PHYSICOCHEMICAL METHODS FOR STUDYING
THE MINERAL COMPOSITION AND PORE STRUCTURE
FOR THE ARGILLACEOUS PART ZIRCON-ILMENITE ORE
E. S. Abdrakhimova
and V. Z. Abdrakhimov
Translated from Novye Ogneupory, No. 1, pp. 10 – 16, January 2011.
Original article submitted September 25, 2010.
It is established that the argillaceous part zircon-ilmenite ore gravitation tailings (ZIG) is a refractory clay, but
it has a complex mineral composition, including in contrast to traditional refractory clays more than ten miner-
als and an increased amount of Fe
(>5%). The main clay mineral of ZIG is kaolinite, which is poorly crys-
tallized. An increase in ZIG ceramic specimen firing temperature to 1300°C promotes pore size uniformity.
Keywords: argillaceous part zircon-ilmenite ore gravitation tailings (ZIG), mineral composition, ele-
ment-by-element chemical composition, kaolinite, montmorillonite, pore structure, method of diffusion
small-angle x-ray beam scattering (SAXS method).
The fundamental possibility is demonstrated in [1 – 10]
of the use of the argillaceous part zircon-ilmenite ore gravita-
tion tailings (ZIG) in the production of ceramic materials, but
within these works there is no provision of the mineral com-
position and pore structure of the argillaceous component.
The aim of this work is to study the ZIG mineral composition
and pore structure by contemporary analysis methods.
ZIG, in contrast to traditional clays, exhibits a more uni-
form composition since it is prepared by the wet gravitation
method. It is well known that kaolin is enriched by wet gravi-
tation and dry methods: here the first method is more effec-
tive [11 – 13]. In addition, recovery of ZIG is not necessary
in preliminary stripping work and on blending. The average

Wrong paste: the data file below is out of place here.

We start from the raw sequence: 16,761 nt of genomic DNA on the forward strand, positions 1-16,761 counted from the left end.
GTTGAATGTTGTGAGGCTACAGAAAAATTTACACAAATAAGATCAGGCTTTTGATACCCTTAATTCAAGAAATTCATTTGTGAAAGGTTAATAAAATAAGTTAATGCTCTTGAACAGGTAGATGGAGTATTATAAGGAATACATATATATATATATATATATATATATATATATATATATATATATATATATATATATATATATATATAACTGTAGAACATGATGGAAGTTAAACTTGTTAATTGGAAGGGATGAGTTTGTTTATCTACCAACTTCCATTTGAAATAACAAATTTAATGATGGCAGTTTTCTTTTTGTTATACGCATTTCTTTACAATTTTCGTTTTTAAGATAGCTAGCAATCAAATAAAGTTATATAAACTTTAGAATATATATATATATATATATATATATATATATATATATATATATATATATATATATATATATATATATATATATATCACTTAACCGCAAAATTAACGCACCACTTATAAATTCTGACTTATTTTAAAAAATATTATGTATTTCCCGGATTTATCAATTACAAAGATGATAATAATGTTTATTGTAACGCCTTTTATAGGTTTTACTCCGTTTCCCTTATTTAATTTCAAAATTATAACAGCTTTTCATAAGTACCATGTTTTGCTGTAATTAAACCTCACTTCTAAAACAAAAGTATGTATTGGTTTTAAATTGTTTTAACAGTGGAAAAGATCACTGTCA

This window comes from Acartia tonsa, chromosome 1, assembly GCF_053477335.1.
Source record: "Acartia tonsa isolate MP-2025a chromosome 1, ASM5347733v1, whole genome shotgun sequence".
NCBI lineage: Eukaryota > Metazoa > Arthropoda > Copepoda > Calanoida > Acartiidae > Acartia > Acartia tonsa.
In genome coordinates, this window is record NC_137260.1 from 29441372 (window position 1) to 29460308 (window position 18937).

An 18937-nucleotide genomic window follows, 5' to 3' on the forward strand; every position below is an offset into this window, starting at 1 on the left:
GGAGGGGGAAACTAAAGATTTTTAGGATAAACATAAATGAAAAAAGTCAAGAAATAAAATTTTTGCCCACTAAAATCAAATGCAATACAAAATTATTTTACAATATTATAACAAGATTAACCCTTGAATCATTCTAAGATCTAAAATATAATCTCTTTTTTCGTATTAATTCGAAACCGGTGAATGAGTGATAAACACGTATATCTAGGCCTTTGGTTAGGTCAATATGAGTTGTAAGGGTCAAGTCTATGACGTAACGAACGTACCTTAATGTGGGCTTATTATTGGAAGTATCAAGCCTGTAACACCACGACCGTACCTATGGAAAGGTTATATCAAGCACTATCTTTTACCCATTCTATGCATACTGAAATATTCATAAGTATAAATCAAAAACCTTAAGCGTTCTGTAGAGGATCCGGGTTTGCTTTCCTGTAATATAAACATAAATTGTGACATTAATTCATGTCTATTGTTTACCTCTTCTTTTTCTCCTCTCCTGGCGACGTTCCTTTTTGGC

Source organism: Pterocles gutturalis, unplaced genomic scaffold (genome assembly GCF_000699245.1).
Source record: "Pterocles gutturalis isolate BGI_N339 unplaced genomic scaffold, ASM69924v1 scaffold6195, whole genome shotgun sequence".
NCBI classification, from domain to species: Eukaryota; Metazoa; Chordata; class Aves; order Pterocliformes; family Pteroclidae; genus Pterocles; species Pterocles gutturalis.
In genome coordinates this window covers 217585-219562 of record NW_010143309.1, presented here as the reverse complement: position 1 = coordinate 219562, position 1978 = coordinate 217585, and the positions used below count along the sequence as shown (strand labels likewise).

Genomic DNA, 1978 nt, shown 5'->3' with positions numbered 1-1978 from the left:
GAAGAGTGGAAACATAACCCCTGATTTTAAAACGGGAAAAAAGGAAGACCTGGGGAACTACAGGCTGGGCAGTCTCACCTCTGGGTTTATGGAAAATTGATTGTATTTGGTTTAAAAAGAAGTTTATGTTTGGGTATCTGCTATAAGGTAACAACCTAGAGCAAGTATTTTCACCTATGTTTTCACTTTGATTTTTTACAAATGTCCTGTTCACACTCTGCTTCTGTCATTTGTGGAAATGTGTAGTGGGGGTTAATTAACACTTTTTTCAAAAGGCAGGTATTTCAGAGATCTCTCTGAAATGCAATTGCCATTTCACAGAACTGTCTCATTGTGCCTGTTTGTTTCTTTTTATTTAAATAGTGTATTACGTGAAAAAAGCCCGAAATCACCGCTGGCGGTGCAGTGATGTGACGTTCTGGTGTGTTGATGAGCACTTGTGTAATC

chemical composition of ZIG is, wt.%: SiO
6.33, MgO 1.22, CaO 1.70, R
O 1.08; Dm
Results of spectral elemental analysis, performed in a
spectrograph, showed presence of titanium and zirconium in
ZIG (Fig. 1). With respect to overall content (Al
ZIG relates to semi-acid materials with a high content of col-
ored oxides (Fe
> 3%), with respect to the content of par-
ticles less than 0.001 ´ 10
m it relates to a fine raw mate
rial, concerning plasticity it relates to a medium nonplastic
raw material, for sensitivity towards drying it relates to me-
dium sensitivity, and for refractoriness it relates to high-melt-
ing (refractoriness 1500 – 1550°C); with respect to caking
capacity it is a strongly caking raw material in the range
120 – 150°C.
In order to estimate the size of test argillaceous material
analysis was performed in a MIN-8M metallurgical micro-
scope at a magnification of 200. Clay particles were dis-
solved in alcohol, applied to a glass and photographed. In or-
der to determine precise particle dimensions several areas of
an object were recorded. The average particle size was
0.001 – 0.005 mm: for comparison the particle size for
kaolinite, montmorillonite and hydromica were correspond-
ingly3–5,upto1,and1–3mm [14, 15].
Under a microscope in an immersion preparation
kaolinite and montmorillonite are observed in the form of
colorless finely dispersed particles with N
= 1.560 – 1.587;
the size of particles is 1 – 5 mm. Results of physicochemical
studies showed that argillaceous minerals in ZIG are mainly
kaolinite. In a thermogram there is clearly expressed pres-
ence of kaolinite endothermic effect with a maximum at
580°C, but there is also a comparatively small effect of
montmorillonite at 140°C (Fig. 2). The exothermic effect
with a maximum at 425°C is explained by oxidation and
Refractories and Industrial Ceramics Vol. 52, No. 1, May, 2011
1083-4877/11/05201-0001 © 2011 Springer Science+Business Media, Inc.
S. P. Korolev Samara State Aerospace University.
Samara State Architectural Building University.